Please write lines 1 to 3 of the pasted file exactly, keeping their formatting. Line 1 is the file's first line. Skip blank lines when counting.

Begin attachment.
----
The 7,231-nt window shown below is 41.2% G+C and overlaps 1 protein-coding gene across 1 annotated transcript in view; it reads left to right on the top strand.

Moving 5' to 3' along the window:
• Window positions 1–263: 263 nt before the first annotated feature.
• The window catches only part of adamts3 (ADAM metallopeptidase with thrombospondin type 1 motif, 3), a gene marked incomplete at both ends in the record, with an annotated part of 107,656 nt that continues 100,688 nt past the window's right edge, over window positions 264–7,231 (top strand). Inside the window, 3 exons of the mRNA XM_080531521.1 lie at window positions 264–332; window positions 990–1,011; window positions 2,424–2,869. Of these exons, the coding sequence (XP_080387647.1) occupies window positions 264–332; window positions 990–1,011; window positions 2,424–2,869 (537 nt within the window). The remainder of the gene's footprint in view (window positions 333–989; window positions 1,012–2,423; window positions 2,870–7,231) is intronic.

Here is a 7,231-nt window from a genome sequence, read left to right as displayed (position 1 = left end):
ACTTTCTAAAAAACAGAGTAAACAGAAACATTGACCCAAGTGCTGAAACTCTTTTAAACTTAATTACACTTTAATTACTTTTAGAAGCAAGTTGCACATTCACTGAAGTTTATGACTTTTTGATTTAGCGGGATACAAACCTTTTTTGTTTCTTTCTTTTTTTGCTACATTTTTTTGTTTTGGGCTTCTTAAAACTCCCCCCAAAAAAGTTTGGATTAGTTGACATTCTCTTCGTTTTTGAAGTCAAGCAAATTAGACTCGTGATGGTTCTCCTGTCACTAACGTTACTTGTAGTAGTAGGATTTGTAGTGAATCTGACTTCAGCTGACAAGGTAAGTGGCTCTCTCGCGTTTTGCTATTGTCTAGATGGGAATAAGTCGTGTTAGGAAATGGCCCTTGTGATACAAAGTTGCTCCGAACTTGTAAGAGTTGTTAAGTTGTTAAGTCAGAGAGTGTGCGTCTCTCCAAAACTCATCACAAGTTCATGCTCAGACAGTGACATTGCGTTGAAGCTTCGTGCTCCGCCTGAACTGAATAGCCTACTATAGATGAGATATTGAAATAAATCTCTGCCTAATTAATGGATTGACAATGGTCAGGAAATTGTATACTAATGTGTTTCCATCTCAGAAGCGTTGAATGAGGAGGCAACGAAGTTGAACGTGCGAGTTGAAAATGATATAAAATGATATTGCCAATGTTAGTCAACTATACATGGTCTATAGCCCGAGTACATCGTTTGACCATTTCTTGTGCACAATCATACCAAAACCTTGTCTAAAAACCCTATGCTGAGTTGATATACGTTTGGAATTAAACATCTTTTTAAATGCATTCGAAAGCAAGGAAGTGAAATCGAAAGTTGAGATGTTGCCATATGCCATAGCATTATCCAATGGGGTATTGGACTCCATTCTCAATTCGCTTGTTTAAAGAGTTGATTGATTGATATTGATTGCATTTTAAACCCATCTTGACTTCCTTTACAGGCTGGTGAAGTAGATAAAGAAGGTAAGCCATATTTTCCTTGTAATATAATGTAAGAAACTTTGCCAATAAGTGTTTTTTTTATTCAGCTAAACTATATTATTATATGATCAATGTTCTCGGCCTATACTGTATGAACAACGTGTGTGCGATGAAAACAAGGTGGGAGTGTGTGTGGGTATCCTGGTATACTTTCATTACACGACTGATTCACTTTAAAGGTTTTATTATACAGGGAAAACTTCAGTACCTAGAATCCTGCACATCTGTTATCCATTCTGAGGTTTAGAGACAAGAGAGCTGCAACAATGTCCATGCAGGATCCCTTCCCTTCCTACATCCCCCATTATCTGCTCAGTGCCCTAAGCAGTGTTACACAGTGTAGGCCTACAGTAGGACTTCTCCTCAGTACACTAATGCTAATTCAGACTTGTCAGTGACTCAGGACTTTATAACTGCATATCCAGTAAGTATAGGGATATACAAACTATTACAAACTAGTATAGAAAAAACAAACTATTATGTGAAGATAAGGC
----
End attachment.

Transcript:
The 7,231-nt window shown below is 41.2% G+C and overlaps 1 protein-coding gene across 1 annotated transcript in view; it reads left to right on the top strand.

Moving 5' to 3' along the window:
• Window positions 1–263: 263 nt before the first annotated feature.